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Improving methods for perceptual image quality assessment

  • Author / Creator
    Kamballur Kottayil, Navaneeth
  • Image quality assessment (IQA) algorithms aim to simulate human judgment of visual quality on an image. These algorithms are essential components of every multimedia pipeline. IQA is divided into full reference(FR) or no reference (NR) depending on the presence or absence of a pristine image while the image is being judged. Traditional FR and NR-IQA algorithms show high performance on conventional images. However, they fail to generate good results on newer modalities of multimedia data like HDR images and 3D textured meshes. Furthermore, these IQA algorithms limit themselves to low-level features and do not incorporate the effect of image content on human judgment of visual quality. In this thesis, we explore and extend the current IQA capabilities to address these issues. We focus on adaptation of IQA to newer modalities of multimedia content, incorporation of scene level knowledge and integration of low-level features. The goal of this thesis is to advance the IQA algorithms to perform on a larger range of multimedia content by accounting for all available data features and applying latest Machine Learning technologies.The new modalities of multimedia content that we explore in this thesis are High Dynamic Range (HDR) images, and 3D textured meshes (tex-meshes). HDR images pose challenges to conventional IQA methods because of the much larger range of perceptual effects shown by them. This leads to the failure of statistics-based approaches followed by NR-IQA techniques. To account for perceptual effects of HDR, we designed machine learning models that can determine human visual sensitivity from subjective image quality data, without going through psycho-visual experiments. Using this model, we developed a blind noise estimation and quality assessment algorithm for HDR images. Next, we addressed the lack of research into the perceptual effects of texture in tex-meshes. We performed subjective experiments to model the effects of texture compression and incorporated our results into existing research into 3D mesh quality assessment. Furthermore, we design two algorithms that show better correlation to human judgments on quality compared to the existing FR-IQA. The first algorithm is a content-specific IQA performance enhancer, which can be applied to any IQA. The second algorithm is a new full reference algorithm that integrates more low-level features and color elements to improve IQA accuracy. Finally, we performed a case study that analyzed the changes in gaze behavior of humans with the level of familiarity of task. We show statistically significant differences in gaze behavior dependent on familiarity. We validate all of our proposed algorithms by comparing the predictions of our algorithms with human opinions. We observed a high degree of correlation between the human and algorithms scores.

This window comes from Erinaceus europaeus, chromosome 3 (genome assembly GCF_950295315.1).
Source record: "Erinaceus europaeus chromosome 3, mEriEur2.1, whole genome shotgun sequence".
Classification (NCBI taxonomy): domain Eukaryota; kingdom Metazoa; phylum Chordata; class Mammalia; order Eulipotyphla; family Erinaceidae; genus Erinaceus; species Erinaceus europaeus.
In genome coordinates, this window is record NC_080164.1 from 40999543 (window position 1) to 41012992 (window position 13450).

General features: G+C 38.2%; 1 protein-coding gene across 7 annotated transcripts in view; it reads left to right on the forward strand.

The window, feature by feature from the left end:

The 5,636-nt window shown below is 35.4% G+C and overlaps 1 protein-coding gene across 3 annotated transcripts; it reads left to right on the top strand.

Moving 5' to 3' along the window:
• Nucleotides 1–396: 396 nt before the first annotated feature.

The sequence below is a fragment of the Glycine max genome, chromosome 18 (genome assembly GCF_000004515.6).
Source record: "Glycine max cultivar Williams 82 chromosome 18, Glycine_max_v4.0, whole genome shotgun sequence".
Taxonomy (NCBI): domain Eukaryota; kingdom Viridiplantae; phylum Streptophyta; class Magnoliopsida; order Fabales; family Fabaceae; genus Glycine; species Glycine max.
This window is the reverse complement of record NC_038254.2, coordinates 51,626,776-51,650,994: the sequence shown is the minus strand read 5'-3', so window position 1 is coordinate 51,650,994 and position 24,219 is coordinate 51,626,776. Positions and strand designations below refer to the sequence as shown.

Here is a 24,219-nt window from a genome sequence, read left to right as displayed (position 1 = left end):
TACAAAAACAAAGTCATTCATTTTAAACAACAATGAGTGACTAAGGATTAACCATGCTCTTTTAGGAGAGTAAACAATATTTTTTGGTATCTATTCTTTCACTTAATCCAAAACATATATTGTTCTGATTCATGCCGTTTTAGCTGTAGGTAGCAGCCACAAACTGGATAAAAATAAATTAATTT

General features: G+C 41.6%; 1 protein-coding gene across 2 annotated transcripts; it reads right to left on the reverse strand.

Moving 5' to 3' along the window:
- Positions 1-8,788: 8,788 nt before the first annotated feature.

• Subjects / Keywords
  • Graduation date
    Fall 2018
  • Type of Item
    Thesis
  • Degree
    Doctor of Philosophy
  • DOI
    https://doi.org/10.7939/R35D8NX0J
  • License
    Permission is hereby granted to the University of Alberta Libraries to reproduce single copies of this thesis and to lend or sell such copies for private, scholarly or scientific research purposes only. Where the thesis is converted to, or otherwise made available in digital form, the University of Alberta will advise potential users of the thesis of these terms. The author reserves all other publication and other rights in association with the copyright in the thesis and, except as herein before provided, neither the thesis nor any substantial portion thereof may be printed or otherwise reproduced in any material form whatsoever without the author's prior written permission.